But research increasingly shows how closely dental health is connected to overall health. Dental problems, and their accompanying inflammation and bacteria, can worsen other chronic conditions, like diabetes and heart disease. And missing or sore teeth can make it hard to eat a healthy diet. Dental infections can be painful — they are a major cause of emergency room visits — and, in rare cases, life-threatening.
“Dental care is health care, and dental care must be part of any serious health care program in the United States,” Senator Sanders said.
Medicare coverage would give older and disabled patients a way to pay for their care, yet there is no guarantee that dentists everywhere would accept it. Nearly every doctor and hospital in the country takes Medicare, but dentists have built their businesses over the last 50 years without relying on the program. Many dentists in private practice refuse to accept Medicaid, saying that payments are too low and the red tape burden too high.
“If you provide somebody with a covered benefit and they have no place to go, then that’s feckless,” said Tess Kuenning, the president of Bistate Primary Care Association, a group for community health centers in Vermont and New Hampshire. Ms. Kuenning urged lawmakers to ensure payment rates that would be enticing to dentists, and investments in public health dentists like Dr. Rulon, who would be more inclined than dentists in private practices to treat Medicare patients.
But optimists see Medicare dental coverage as something that might do more than just improve affordability for beneficiaries. It could also shift longstanding norms about what health insurance should cover. Historically, health plans have tended to ignore health problems “in your head”: omitting dental coverage, vision benefits, hearing aids and mental health. Congress began requiring mental health coverage about 15 years ago, starting in Medicare, and then expanding to other types of plans. Mental health care access is still uneven, but has become more broadly understood to be a part of health care.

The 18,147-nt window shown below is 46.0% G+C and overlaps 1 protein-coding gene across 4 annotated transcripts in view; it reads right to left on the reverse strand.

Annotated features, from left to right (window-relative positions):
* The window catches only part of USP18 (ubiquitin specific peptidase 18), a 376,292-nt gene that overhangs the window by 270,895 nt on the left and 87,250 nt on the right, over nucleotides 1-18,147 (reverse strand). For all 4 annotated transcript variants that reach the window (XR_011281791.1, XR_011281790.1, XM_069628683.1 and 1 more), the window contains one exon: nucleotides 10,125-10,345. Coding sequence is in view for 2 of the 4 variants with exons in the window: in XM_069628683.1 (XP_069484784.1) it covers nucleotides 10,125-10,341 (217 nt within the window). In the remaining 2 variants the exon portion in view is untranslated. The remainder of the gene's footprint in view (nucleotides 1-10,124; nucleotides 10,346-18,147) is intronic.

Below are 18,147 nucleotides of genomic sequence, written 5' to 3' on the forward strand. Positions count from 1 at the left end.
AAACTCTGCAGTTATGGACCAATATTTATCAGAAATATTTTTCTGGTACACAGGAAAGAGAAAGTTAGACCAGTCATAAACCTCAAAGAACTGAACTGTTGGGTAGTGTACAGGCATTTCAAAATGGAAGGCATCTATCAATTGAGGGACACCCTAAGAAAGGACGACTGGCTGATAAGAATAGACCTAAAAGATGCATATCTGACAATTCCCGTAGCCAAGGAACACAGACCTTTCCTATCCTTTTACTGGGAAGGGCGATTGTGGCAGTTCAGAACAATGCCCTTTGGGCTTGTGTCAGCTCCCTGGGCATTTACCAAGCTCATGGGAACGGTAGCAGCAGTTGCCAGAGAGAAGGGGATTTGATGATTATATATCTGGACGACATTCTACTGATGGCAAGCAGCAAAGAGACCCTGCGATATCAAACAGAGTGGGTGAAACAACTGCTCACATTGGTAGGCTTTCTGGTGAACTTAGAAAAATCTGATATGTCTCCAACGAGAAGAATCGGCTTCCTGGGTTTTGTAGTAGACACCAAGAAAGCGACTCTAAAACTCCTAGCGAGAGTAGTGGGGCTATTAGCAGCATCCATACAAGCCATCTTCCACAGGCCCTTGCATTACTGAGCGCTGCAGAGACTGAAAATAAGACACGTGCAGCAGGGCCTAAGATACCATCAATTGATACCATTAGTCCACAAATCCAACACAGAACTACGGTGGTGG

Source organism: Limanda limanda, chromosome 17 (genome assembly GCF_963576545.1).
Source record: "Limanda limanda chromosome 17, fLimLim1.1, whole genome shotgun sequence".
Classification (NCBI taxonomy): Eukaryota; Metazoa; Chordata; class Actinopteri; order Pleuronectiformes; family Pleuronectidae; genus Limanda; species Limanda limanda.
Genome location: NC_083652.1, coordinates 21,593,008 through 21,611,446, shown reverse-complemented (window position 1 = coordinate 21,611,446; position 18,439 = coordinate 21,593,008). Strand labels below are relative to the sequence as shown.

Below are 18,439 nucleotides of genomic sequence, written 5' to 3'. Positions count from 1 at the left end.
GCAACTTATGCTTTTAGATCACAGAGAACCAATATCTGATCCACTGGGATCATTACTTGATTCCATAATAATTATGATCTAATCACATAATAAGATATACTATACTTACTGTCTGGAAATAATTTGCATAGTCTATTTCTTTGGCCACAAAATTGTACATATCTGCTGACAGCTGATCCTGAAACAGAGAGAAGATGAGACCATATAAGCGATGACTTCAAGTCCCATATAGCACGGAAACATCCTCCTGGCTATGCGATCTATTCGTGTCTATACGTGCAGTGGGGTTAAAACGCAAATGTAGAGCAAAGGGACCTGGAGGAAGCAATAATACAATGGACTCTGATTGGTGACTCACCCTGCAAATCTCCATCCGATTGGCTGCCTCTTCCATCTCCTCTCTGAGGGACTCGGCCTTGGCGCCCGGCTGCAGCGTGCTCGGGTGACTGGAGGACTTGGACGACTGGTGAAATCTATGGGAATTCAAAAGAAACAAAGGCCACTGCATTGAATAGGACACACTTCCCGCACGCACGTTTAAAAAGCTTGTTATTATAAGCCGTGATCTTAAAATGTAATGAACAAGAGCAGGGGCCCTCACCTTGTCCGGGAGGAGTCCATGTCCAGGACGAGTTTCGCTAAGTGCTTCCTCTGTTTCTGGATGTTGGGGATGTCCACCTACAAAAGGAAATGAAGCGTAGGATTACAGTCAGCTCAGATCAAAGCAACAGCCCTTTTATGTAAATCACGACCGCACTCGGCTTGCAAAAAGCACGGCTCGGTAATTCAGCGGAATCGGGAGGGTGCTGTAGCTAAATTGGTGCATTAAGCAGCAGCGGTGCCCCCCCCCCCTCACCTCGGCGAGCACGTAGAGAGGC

“When Medicare moves, everyone else moves,” said Michael Costa, the C.E.O. at Northern Counties Health Care and a former top health policy official for Vermont.
In the meantime, Medicare patients treated in Hardwick continue to make tough choices. When Gina Brown, 66, came in recently for a teeth cleaning, Dr. Rulon discovered a cavity near a root — one that could quickly cost her the tooth. She was back in the chair for a filling that afternoon. She had comprehensive health coverage through her job caring for developmentally disabled adults, she said, but her dental benefit was “very limited.” She could afford to fix this ailing front tooth, but not a partial denture to replace the molars she had lost years ago, when money was tight and dental care out of reach.